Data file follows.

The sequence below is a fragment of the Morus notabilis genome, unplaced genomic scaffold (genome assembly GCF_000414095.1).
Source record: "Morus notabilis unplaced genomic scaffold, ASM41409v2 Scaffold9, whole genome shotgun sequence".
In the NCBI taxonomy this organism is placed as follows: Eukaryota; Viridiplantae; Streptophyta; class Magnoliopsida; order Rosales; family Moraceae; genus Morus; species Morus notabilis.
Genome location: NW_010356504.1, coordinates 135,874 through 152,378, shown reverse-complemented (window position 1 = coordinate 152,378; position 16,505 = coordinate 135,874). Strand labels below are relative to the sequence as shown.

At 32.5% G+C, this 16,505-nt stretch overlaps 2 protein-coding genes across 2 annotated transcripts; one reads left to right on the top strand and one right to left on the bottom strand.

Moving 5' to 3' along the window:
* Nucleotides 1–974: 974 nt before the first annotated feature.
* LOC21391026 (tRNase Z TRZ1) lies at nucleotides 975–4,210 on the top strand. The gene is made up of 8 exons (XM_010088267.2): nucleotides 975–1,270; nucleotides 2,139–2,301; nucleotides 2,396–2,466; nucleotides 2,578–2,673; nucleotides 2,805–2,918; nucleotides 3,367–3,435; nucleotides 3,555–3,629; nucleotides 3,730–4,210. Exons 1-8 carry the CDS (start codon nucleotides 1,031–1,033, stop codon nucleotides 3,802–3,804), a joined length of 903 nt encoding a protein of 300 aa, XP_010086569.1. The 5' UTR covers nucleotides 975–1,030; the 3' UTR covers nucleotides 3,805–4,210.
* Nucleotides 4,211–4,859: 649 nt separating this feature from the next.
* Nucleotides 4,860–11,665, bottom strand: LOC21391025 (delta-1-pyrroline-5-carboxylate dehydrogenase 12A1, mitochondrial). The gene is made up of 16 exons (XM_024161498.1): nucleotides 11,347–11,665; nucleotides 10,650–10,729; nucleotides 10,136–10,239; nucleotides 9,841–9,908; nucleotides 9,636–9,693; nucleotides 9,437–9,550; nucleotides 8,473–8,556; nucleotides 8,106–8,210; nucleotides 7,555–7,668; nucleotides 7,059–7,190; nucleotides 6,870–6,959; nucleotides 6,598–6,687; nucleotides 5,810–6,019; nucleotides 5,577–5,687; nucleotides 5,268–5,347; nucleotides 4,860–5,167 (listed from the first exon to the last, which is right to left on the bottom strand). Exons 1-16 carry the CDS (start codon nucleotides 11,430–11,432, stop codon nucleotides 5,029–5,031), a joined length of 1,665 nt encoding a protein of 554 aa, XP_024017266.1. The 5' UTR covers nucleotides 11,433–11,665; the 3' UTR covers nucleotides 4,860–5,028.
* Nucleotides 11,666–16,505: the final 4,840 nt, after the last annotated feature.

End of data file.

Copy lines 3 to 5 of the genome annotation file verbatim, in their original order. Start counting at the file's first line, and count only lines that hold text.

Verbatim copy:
In the NCBI taxonomy this organism is placed as follows: Eukaryota; Viridiplantae; Streptophyta; class Magnoliopsida; order Rosales; family Moraceae; genus Morus; species Morus notabilis.
Genome location: NW_010356504.1, coordinates 135,874 through 152,378, shown reverse-complemented (window position 1 = coordinate 152,378; position 16,505 = coordinate 135,874). Strand labels below are relative to the sequence as shown.

At 32.5% G+C, this 16,505-nt stretch overlaps 2 protein-coding genes across 2 annotated transcripts; one reads left to right on the top strand and one right to left on the bottom strand.